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Personne# Haonan Huang

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A single spin in a Josephson junction can reverse the flow of the supercurrent by changing the sign of the superconducting phase difference across it. At mesoscopic length scales, these pi-junctions are employed in various applications, such as finding the pairing symmetry of the underlying superconductor, as well as quantum computing. At the atomic scale, the counterpart of a single spin in a superconducting tunnel junction is known as a Yu-Shiba-Rusinov state. Observation of the supercurrent reversal in that setting has so far remained elusive. Here we demonstrate such a 0 to pi transition of a Josephson junction through a Yu-Shiba-Rusinov state as we continuously change the impurity-superconductor coupling. We detect the sign change in the critical current by exploiting a second transport channel as reference in analogy to a superconducting quantum interference device, which provides our scanning tunnelling microscope with the required phase sensitivity. The measured change in the Josephson current is a signature of the quantum phase transition and allows its characterization with high resolution. Continuously changing the coupling between a magnetic impurity and a superconductor allows the observation of the reversal of supercurrent flow at the atomic scale.

Magnetic impurities generate a wealth of phenomena on surfaces. On metals, conducting electrons screen the magnetic moment giving rise to the Kondo effect. On superconductors, the Yu-Shiba-Rusinov (YSR) states emerge inside the superconducting gap due to the exchange coupling. In this thesis, we use a scanning tunneling microscope (STM) with a base temperature of 10mK to study magnetic impurities on surfaces. This thesis contains two parts, the interplay between magnetic impurities and superconductivity as well as the tunneling processes between YSR states.Concerning the interplay between magnetic impurities and superconductivity, the single impurity Anderson model (SIAM) offers a consistent picture, in which the impurity substrate coupling is a central parameter of experimental relevance. For YSR phenomena, the mean field (MF) approximation is usually sufficient which gives analytical results for a quantitative interpretation of the experimental data. We tune the coupling by the atomic forces in the junction and quantitatively identify the key role of the coupling in the YSR energy. We further investigate multiple Andreev reflections (MARs) involving a single YSR state, confirming the absence of a spin forbidden family of MARs thereby proving the spin non-degeneracy of the YSR states experimentally.The presence of YSR impurities not only gives rise to peaks in the tunneling spectra, but also influences the superconducting ground state. At a small coupling, the impurity spin is unscreened, which results in a pi phase shift in the Josephson transport. At a large coupling, the impurity spin is screened and the phase is 0. The change of the YSR ground state qualifies as a quantum phase transition (QPT). We observe a significant step in the Josephson current when tuning the coupling across the QPT, which signals the 0-pi transition and the change of the ground state.We then go beyond the MF approximation and include correlation effects in the SIAM to fit the Kondo effect in the magnetic field. We present the scaling between the YSR energy and the Kondo temperature connected by the SIAM. Despite the close relation between the two phenomena, the question remains that to which extent the correlation effects persist in the superconducting state. On this, we show that the correlation effects manifest as an offset current in the YSR measurements.Conventionally, the STM tip only serves as a probe to unravel the sample properties. However, in principle the tip, sample and junction form one quantum system. With the capability to controllably introduce YSR states of desired properties on the tip apex (the YSR-STM), we construct a minimal tunnel junction between two discrete levels, a YSR state on the sample and a YSR state on the tip apex. The tunneling between two YSR states, Shiba-Shiba tunneling, features sharp current peaks, the area of which reveals the relaxation dynamics. We further show that the spin plays an important role in Shiba-Shiba tunneling and we find a behavior consistent with paramagnetic impurities. To conclude, this thesis presents multiple experimental aspects of a single YSR state quantitatively explained by the SIAM, both on the MF level and in the fully correlated situation. The possibility to functionalize the STM tip with a YSR state opens more possibilities, and we show the tunneling between two YSR states as a first application, laying the basis for possible extension of the YSR-STM to more scenarios.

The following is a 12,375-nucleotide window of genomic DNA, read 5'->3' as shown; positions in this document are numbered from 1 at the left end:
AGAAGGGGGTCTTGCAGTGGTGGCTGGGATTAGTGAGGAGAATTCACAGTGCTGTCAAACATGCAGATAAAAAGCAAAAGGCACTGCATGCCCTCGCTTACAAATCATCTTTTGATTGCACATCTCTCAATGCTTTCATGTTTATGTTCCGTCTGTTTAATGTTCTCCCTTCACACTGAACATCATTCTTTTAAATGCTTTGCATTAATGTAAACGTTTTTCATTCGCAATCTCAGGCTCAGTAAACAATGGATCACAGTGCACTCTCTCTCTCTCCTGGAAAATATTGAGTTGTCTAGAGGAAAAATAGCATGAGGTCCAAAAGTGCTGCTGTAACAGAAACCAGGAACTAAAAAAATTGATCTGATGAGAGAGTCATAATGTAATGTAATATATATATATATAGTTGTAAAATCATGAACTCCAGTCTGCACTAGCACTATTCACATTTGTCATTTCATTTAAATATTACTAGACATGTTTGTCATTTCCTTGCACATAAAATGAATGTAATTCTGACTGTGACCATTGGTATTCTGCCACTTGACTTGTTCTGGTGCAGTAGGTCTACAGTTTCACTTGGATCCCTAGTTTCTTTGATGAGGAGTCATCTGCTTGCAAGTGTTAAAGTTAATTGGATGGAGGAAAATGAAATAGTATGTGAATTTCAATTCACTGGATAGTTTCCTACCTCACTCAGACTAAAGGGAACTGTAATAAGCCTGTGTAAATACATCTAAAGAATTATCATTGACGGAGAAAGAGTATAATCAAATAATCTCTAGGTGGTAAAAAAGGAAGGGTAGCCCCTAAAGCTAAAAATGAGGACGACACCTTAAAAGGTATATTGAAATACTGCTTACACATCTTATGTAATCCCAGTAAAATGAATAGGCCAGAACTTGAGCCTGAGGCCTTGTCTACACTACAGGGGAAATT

Haonan Huang, Klaus Kern, Jacob Senkpiel

Magnetic impurities on superconductors induce discrete bound levels inside the superconducting gap, known as Yu-Shiba-Rusinov (YSR) states. YSR levels are fully spin polarized such that the tunneling between YSR states depends on their relative spin orientation. Here, we use scanning tunneling spectroscopy to resolve the spin dynamics in the tunneling process between two YSR states by experimentally extracting the angle between the spins. To this end, we exploit the ratio of thermally activated and direct spectral features in the measurement to directly extract the relative spin orientation between the two YSR states. We find freely rotating spins down to 7 mK, indicating a purely paramagnetic nature of the impurities. Such a noncollinear spin alignment is essential not only for producing Majorana bound states but also as an outlook manipulating and moving the Majorana state onto the tip.